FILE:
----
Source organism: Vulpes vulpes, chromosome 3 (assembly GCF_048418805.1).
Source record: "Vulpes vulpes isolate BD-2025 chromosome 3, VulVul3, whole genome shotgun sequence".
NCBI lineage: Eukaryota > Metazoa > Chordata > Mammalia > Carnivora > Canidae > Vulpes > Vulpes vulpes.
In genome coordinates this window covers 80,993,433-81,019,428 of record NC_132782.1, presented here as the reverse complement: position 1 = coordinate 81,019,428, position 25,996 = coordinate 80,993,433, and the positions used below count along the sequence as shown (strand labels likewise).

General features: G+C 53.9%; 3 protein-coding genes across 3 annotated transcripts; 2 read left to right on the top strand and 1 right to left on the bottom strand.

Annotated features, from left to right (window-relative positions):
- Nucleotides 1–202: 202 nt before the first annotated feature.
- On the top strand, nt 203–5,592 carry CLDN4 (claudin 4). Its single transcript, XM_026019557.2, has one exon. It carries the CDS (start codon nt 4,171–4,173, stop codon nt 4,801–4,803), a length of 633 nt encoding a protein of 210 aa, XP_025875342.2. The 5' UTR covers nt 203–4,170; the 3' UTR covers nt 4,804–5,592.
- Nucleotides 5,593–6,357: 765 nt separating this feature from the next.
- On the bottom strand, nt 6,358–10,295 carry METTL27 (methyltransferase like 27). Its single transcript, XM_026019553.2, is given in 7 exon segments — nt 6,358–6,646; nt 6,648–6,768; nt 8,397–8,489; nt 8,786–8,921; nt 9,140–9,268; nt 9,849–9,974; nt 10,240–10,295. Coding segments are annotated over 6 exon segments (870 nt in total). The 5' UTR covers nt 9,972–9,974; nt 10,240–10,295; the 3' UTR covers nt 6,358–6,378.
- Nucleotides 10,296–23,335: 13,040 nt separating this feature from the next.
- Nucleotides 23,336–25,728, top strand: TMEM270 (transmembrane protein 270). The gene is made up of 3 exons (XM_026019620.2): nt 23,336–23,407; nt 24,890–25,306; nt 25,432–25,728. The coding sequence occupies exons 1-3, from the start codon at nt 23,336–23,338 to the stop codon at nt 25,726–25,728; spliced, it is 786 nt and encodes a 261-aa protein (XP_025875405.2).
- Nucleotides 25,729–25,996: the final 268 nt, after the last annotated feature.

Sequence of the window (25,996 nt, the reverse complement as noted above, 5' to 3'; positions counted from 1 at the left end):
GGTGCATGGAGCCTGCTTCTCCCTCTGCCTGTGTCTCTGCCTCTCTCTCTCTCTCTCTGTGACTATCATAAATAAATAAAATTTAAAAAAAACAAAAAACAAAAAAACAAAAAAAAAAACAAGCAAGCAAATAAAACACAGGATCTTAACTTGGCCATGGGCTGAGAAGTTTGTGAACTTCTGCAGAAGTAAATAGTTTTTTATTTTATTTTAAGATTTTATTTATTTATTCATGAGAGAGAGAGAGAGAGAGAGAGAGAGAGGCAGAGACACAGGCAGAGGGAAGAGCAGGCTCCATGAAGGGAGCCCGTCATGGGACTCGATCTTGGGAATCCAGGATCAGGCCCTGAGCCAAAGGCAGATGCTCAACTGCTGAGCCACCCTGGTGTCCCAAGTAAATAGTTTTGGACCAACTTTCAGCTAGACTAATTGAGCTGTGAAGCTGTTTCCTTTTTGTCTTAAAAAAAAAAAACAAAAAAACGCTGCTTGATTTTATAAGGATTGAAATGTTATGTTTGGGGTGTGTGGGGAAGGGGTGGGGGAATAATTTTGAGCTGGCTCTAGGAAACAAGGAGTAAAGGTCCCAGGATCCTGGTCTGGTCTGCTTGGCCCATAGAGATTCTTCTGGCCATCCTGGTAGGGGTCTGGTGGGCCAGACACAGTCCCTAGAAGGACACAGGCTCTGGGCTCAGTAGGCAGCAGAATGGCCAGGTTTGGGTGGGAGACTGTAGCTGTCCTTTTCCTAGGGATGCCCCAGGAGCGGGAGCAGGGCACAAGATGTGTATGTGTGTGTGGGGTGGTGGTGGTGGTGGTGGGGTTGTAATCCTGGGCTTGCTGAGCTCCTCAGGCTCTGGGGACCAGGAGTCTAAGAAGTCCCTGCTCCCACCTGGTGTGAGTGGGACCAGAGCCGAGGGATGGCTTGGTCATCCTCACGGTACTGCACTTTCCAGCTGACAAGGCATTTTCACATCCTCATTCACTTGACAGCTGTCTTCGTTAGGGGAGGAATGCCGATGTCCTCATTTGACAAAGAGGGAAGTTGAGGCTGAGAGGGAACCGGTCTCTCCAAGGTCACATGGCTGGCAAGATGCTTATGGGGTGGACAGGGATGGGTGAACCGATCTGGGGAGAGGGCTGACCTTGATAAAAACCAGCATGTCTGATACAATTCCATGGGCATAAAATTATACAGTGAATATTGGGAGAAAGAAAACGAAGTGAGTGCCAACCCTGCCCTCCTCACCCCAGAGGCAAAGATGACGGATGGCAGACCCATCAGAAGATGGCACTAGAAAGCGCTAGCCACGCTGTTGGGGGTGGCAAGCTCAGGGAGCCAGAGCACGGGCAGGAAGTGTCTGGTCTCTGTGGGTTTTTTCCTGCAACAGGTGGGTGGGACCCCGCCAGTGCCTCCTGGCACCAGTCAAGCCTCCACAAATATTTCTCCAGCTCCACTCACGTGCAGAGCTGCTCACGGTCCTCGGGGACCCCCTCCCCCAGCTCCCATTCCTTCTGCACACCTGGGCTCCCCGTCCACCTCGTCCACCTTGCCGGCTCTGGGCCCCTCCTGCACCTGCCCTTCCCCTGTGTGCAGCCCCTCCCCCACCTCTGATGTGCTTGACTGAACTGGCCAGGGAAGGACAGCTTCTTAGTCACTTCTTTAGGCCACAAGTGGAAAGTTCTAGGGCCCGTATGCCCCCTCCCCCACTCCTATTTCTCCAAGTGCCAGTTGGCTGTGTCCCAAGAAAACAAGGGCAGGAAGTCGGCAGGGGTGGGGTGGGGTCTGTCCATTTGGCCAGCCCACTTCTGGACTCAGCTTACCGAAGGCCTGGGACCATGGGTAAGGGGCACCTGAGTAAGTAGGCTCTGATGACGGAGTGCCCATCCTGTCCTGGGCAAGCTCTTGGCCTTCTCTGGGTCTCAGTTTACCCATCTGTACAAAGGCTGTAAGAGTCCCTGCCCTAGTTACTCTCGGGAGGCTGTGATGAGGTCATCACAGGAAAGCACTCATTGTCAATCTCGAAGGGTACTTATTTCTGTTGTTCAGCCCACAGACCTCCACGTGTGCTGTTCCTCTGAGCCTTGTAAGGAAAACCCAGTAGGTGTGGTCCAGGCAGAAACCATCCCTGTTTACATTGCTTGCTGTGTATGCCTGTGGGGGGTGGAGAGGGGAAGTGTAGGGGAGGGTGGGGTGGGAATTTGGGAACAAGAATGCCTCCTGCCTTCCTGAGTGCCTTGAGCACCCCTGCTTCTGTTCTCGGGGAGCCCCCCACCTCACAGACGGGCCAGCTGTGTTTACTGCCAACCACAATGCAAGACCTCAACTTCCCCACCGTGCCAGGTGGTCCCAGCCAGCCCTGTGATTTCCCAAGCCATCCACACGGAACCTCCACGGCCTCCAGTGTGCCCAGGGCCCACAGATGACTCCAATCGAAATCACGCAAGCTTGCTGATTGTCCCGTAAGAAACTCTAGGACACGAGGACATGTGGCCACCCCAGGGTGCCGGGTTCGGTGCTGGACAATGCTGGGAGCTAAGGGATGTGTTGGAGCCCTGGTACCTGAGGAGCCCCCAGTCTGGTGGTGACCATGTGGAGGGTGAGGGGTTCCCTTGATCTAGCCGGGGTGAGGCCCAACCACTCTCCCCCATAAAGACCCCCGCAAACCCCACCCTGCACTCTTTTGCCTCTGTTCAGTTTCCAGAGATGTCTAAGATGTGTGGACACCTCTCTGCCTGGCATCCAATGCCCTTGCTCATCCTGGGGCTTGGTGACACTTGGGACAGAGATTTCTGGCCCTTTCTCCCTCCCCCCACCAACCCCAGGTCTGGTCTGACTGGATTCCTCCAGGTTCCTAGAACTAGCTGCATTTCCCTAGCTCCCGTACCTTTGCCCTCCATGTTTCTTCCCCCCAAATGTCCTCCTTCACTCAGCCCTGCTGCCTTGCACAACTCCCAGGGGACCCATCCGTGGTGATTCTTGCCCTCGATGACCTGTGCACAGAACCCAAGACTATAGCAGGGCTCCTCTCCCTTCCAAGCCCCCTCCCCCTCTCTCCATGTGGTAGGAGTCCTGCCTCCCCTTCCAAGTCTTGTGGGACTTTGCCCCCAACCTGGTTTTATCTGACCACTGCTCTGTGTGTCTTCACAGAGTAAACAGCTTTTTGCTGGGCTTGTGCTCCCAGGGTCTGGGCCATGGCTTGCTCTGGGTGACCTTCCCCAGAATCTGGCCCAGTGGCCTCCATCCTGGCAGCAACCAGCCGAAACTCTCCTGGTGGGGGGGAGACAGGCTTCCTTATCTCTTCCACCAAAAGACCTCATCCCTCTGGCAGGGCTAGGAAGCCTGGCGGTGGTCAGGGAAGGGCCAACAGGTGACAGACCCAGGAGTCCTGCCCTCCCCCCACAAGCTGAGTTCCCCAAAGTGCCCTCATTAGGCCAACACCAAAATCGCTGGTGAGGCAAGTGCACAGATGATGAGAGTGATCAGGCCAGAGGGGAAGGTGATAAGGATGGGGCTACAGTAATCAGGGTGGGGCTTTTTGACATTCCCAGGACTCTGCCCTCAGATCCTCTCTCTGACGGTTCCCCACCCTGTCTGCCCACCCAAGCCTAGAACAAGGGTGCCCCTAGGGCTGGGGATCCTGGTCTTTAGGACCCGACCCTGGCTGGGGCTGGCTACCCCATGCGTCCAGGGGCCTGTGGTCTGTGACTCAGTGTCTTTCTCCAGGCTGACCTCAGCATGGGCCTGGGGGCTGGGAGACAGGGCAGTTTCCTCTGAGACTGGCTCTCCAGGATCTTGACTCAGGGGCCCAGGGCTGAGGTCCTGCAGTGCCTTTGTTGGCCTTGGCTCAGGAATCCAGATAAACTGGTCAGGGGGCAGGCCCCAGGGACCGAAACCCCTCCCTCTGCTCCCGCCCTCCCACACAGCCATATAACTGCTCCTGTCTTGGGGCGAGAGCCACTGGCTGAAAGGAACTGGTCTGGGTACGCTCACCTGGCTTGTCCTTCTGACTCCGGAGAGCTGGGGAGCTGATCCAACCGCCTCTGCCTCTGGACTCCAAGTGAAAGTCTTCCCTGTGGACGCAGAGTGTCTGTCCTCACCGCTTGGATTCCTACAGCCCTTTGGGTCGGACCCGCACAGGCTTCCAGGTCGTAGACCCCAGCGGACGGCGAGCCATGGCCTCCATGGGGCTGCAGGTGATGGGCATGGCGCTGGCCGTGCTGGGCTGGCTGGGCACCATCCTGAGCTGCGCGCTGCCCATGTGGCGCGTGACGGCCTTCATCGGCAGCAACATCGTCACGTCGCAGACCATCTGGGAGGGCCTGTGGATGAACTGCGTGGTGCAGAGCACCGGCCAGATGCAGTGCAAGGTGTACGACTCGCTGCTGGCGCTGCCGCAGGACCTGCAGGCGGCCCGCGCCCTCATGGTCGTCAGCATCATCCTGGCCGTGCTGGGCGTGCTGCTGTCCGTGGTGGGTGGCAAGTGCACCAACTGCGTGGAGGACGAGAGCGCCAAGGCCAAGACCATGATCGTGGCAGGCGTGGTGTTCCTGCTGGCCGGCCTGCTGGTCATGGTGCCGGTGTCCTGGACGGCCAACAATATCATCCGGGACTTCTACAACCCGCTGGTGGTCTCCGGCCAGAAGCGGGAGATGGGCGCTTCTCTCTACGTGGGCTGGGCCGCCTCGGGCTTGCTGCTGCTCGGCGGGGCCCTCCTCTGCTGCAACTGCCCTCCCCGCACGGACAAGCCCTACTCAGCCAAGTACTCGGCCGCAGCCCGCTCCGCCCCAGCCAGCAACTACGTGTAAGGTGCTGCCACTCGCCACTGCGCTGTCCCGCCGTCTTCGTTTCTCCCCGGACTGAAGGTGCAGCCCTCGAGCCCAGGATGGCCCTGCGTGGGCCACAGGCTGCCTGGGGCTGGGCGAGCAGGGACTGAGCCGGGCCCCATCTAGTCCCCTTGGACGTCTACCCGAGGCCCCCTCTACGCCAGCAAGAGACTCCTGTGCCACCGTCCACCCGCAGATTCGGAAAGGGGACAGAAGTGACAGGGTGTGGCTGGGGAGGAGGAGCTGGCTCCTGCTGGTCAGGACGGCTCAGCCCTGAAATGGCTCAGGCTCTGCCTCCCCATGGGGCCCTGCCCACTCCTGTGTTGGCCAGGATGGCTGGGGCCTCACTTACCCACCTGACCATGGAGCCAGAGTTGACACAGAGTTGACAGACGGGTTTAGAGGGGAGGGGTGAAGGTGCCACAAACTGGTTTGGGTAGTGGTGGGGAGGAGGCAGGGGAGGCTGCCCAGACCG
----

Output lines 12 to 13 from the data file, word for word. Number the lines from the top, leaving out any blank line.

- Nucleotides 23,336–25,728, top strand: TMEM270 (transmembrane protein 270). The gene is made up of 3 exons (XM_026019620.2): nt 23,336–23,407; nt 24,890–25,306; nt 25,432–25,728. The coding sequence occupies exons 1-3, from the start codon at nt 23,336–23,338 to the stop codon at nt 25,726–25,728; spliced, it is 786 nt and encodes a 261-aa protein (XP_025875405.2).
- Nucleotides 25,729–25,996: the final 268 nt, after the last annotated feature.